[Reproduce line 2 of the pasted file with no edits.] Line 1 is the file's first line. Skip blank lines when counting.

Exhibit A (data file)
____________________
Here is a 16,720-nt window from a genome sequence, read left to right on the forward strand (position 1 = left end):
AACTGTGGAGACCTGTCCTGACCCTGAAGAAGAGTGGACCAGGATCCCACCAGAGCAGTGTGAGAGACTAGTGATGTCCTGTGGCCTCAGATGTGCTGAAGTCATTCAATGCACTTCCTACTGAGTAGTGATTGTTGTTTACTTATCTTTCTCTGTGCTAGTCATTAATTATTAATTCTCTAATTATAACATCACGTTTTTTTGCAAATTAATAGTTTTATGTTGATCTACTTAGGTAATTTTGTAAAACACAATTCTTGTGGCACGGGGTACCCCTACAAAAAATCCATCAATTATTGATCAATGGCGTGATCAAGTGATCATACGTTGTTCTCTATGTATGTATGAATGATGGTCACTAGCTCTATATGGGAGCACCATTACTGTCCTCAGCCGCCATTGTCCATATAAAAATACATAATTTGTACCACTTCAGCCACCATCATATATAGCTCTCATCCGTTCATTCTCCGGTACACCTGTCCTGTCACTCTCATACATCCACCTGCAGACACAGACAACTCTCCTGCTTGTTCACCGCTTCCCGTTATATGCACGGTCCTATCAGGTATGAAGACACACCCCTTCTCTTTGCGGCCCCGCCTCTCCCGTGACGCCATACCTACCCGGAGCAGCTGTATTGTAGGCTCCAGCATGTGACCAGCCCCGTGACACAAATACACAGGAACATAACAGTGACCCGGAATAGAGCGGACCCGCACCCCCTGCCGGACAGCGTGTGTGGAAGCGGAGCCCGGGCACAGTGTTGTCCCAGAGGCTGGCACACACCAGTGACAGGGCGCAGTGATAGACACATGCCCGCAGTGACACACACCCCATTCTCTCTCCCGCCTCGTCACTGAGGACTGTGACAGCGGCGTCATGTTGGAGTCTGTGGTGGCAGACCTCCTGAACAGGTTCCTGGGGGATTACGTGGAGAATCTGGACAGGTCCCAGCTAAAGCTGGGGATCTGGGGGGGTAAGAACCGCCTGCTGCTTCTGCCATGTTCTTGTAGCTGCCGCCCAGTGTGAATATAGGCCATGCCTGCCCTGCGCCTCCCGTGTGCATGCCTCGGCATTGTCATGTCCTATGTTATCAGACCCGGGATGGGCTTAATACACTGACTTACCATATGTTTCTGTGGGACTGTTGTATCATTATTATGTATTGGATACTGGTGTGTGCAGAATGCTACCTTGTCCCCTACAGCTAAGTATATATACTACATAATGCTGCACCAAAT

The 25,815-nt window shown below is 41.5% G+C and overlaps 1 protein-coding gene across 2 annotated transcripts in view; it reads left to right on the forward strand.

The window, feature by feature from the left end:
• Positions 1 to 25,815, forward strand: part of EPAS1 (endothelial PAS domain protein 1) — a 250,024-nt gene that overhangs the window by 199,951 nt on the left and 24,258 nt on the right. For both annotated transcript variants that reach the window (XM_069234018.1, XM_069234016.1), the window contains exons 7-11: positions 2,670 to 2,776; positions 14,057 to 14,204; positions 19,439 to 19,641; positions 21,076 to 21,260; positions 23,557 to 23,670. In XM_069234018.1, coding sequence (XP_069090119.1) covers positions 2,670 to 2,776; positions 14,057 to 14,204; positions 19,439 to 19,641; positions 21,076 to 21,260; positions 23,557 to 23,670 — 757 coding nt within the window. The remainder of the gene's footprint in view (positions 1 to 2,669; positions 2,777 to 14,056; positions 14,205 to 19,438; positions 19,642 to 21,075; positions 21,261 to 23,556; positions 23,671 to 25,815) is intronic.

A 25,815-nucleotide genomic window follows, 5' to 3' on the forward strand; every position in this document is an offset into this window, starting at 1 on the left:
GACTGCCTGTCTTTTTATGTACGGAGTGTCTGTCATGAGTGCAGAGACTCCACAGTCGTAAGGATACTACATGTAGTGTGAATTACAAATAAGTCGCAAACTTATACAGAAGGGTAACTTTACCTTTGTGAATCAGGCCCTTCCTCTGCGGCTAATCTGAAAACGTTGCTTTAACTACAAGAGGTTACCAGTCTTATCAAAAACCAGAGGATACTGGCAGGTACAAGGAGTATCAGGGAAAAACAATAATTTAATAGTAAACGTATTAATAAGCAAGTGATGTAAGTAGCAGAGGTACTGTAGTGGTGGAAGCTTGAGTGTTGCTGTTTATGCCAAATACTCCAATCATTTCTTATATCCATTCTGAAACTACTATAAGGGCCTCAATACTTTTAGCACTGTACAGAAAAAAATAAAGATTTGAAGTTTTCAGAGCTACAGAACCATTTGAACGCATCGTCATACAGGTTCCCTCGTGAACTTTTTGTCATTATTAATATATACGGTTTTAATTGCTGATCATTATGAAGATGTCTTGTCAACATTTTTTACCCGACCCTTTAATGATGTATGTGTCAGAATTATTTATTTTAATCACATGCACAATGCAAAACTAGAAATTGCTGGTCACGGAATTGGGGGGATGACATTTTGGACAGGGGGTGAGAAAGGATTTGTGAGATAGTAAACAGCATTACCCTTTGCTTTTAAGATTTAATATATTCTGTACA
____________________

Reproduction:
AACTGTGGAGACCTGTCCTGACCCTGAAGAAGAGTGGACCAGGATCCCACCAGAGCAGTGTGAGAGACTAGTGATGTCCTGTGGCCTCAGATGTGCTGAAGTCATTCAATGCACTTCCTACTGAGTAGTGATTGTTGTTTACTTATCTTTCTCTGTGCTAGTCATTAATTATTAATTCTCTAATTATAACATCACGTTTTTTTGCAAATTAATAGTTTTATGTTGATCTACTTAGGTAATTTTGTAAAACACAATTCTTGTGGCACGGGGTACCCCTACAAAAAATCCATCAATTATTGATCAATGGCGTGATCAAGTGATCATACGTTGTTCTCTATGTATGTATGAATGATGGTCACTAGCTCTATATGGGAGCACCATTACTGTCCTCAGCCGCCATTGTCCATATAAAAATACATAATTTGTACCACTTCAGCCACCATCATATATAGCTCTCATCCGTTCATTCTCCGGTACACCTGTCCTGTCACTCTCATACATCCACCTGCAGACACAGACAACTCTCCTGCTTGTTCACCGCTTCCCGTTATATGCACGGTCCTATCAGGTATGAAGACACACCCCTTCTCTTTGCGGCCCCGCCTCTCCCGTGACGCCATACCTACCCGGAGCAGCTGTATTGTAGGCTCCAGCATGTGACCAGCCCCGTGACACAAATACACAGGAACATAACAGTGACCCGGAATAGAGCGGACCCGCACCCCCTGCCGGACAGCGTGTGTGGAAGCGGAGCCCGGGCACAGTGTTGTCCCAGAGGCTGGCACACACCAGTGACAGGGCGCAGTGATAGACACATGCCCGCAGTGACACACACCCCATTCTCTCTCCCGCCTCGTCACTGAGGACTGTGACAGCGGCGTCATGTTGGAGTCTGTGGTGGCAGACCTCCTGAACAGGTTCCTGGGGGATTACGTGGAGAATCTGGACAGGTCCCAGCTAAAGCTGGGGATCTGGGGGGGTAAGAACCGCCTGCTGCTTCTGCCATGTTCTTGTAGCTGCCGCCCAGTGTGAATATAGGCCATGCCTGCCCTGCGCCTCCCGTGTGCATGCCTCGGCATTGTCATGTCCTATGTTATCAGACCCGGGATGGGCTTAATACACTGACTTACCATATGTTTCTGTGGGACTGTTGTATCATTATTATGTATTGGATACTGGTGTGTGCAGAATGCTACCTTGTCCCCTACAGCTAAGTATATATACTACATAATGCTGCACCAAAT